Eamon de Valera, Dan Breen, Sean Moylan, Liam Lynch, Austin Stack, Ernie O’Malley, Mick Fitzgerald and David Kent (brother of Thomas Kent) were intimately acquainted with Araglin and its hinterland.

These were just some of the many high profile Republicans sheltered and sustained by locals during the turbulent years that followed the 1916 Easter Rising.

The full extent of Araglin’s involvement in the War of Independence was outlined by guest speaker, Neil Donovan at last Sunday evening’s series of events marking the centenary of 1916.

Neil, whose father, Con, was a long serving Fianna Fáil councillor, has undertaken detailed research into Araglin’s contribution to Ireland’s fight for freedom.

A capacity crowd attended Neil’s address, which followed the unveiling of a 1916 monument by Araglin native, Lt. Grainne Kenneally. During the course of his presentation, we heard how Irish Volunteers in Araglin were busy drilling prior to 1916 and how they were arrested for these activities.

Under constant surveillance from the authorities, they armed themselves and were confident enough in their ability to carry out the first recorded raid on an RIC barracks in Ireland.

Despite being critically short of arms and ammunition, the Araglin Volunteers established their own Flying Column and were involved in key engagements, most notably the aforementioned raid on Araglin RIC barracks, an attack on British soldiers en route to the Wesleyan Church in Fermoy, the kidnapping of General Lucas, the ambush of Black and Tans near Ballyduff and the burning of Colonel Cook Collis’ mansion located between Araglin and Kilworth.

British forces came very close to wiping out the column when a plane equipped with a machine gun spotted the men following an ambush.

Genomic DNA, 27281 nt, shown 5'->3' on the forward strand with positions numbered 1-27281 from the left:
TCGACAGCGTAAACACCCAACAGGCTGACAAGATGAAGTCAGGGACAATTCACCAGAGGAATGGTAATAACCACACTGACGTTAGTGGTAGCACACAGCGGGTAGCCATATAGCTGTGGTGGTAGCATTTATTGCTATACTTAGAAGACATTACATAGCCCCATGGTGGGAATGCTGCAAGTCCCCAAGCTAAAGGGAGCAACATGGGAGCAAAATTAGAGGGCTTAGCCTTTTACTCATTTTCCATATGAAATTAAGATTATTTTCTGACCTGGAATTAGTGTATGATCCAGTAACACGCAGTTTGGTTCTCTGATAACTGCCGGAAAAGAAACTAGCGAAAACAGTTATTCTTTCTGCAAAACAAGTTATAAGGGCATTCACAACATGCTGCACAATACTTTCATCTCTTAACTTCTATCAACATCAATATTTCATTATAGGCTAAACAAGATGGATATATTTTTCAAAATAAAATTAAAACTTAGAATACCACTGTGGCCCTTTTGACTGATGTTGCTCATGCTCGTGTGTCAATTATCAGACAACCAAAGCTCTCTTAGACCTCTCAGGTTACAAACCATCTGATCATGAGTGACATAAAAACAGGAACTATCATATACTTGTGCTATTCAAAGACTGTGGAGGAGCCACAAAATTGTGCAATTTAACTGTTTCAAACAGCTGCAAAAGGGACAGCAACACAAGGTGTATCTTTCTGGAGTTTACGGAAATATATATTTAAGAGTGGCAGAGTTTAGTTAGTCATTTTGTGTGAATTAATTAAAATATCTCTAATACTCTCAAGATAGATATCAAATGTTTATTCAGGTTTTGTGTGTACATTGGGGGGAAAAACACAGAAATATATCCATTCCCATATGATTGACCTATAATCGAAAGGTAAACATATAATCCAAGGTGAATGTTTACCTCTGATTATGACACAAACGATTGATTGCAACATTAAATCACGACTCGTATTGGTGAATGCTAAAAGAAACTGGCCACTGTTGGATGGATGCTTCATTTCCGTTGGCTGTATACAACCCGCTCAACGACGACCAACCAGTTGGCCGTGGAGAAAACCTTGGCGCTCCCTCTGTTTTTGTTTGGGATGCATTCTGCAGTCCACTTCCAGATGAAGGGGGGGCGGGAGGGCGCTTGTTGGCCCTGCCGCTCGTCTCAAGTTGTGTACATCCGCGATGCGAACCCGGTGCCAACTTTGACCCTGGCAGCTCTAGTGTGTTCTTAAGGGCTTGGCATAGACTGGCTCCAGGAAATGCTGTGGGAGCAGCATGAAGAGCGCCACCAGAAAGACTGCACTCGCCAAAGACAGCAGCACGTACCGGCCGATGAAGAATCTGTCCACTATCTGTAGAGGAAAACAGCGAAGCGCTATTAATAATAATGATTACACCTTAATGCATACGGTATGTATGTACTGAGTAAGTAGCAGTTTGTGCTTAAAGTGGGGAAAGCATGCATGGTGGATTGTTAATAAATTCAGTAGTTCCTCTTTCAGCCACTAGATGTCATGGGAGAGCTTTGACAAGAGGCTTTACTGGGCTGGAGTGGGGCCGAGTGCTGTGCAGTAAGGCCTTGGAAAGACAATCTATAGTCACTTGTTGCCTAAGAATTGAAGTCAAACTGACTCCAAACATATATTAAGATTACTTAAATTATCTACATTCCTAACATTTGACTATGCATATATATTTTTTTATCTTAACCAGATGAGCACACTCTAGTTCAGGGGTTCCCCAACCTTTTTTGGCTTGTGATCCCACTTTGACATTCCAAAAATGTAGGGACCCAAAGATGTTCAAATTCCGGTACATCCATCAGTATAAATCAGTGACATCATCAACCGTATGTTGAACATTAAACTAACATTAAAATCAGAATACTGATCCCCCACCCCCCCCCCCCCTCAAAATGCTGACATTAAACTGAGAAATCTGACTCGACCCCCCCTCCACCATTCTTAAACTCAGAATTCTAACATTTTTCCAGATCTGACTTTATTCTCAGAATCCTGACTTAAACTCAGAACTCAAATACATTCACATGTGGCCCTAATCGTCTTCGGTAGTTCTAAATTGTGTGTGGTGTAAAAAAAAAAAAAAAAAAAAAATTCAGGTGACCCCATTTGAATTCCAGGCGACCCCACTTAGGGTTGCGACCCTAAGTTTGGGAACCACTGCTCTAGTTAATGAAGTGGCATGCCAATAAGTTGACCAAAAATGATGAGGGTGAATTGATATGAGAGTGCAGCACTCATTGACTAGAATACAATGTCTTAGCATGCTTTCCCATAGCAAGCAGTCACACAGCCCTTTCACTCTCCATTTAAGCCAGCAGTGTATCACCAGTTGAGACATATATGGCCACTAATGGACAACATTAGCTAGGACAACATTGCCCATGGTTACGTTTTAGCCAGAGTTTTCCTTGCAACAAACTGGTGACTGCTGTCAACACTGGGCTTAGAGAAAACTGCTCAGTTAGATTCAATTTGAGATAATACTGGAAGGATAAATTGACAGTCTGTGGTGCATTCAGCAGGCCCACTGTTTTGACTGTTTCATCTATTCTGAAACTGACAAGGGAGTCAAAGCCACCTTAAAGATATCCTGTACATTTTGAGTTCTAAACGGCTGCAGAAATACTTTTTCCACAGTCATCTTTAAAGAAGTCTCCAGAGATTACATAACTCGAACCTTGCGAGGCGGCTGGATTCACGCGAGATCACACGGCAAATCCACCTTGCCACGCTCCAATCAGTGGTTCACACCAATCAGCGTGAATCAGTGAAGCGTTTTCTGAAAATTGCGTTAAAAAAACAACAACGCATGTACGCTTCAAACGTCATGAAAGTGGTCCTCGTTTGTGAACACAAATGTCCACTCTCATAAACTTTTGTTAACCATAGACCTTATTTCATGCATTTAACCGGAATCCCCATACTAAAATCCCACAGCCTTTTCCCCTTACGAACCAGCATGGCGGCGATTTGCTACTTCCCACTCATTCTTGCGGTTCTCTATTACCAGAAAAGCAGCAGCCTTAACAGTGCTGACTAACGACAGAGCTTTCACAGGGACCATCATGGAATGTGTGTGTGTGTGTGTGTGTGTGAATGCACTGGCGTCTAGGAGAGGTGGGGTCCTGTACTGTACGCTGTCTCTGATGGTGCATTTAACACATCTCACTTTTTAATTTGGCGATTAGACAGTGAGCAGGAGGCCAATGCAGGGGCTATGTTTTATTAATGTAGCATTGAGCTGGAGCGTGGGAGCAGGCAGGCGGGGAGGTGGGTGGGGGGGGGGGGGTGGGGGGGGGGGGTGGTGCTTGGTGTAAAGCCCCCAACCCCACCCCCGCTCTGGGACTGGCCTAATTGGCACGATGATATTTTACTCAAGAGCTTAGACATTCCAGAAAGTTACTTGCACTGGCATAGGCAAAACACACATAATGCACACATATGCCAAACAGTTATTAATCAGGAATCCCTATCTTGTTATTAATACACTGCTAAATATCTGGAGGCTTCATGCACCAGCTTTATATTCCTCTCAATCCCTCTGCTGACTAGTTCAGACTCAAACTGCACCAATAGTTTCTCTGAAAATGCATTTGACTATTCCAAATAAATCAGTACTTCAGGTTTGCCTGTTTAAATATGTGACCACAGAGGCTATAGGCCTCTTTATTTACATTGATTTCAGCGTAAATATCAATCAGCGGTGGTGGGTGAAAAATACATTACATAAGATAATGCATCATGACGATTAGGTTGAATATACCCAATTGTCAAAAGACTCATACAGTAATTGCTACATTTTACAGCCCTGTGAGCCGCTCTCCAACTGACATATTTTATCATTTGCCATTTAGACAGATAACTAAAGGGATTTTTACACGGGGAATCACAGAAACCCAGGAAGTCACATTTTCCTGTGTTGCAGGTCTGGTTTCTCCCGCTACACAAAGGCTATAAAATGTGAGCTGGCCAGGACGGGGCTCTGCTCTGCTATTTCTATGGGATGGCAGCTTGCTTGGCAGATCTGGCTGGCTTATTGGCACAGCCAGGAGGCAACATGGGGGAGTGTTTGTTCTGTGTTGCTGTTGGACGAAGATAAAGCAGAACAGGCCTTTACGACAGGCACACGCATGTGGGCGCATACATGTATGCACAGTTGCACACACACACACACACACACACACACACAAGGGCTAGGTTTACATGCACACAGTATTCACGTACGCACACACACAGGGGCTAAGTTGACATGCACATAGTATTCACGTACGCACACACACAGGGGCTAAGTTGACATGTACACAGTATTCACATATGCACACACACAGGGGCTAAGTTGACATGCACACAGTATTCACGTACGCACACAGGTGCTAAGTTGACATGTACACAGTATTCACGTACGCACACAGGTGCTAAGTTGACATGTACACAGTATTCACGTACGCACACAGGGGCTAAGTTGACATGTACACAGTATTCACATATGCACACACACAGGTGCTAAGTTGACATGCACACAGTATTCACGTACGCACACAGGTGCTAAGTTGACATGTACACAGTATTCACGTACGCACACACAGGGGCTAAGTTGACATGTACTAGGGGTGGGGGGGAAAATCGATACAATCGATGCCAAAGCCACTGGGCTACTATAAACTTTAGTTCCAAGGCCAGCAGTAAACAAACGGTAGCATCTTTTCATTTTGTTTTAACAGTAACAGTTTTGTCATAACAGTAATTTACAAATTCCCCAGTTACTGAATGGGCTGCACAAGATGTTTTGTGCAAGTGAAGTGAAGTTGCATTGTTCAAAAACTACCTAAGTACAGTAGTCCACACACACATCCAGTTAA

Imprisonment, the harassment of family members and attempts to infiltrate the area with informants failed to curtail the column’s activities. Volunteers not on active service aided by Cumann an mBan members, sheltered those on the run, helped store weapons, intercepted mail, carried messages and facilitated the recovery of Volunteers who got sick or injured. When individuals were imprisoned farming duties were carried out by neighbours.

This is just a flavour of the ground covered by Neil, who spent several months in London researching archival material. While the information, he amassed was vast, he concedes that, more work remains to be done.

Other aspects of last Sunday night’s programme consisted of music, re-enactments, a display of memorabilia, reading of the Proclamation and the rare singing of a song concerning the burning of Col. Cook-Collis’ residence in June 1921 – written by Sean O’Mahony from Lyre, Araglin, the ballad was sung by Michael Lyons Sr.

John Joseph Donovan and Tom Leddy were to the fore in organising the evening. In his acknowledgements, Tom thanked everyone who contributed to or assisted with the commemoration.

All aspects of the event were videoed by Grace McMahon of McMahon Studios in Ballyporeen and it’s expected that a DVD of proceedings will be available shortly.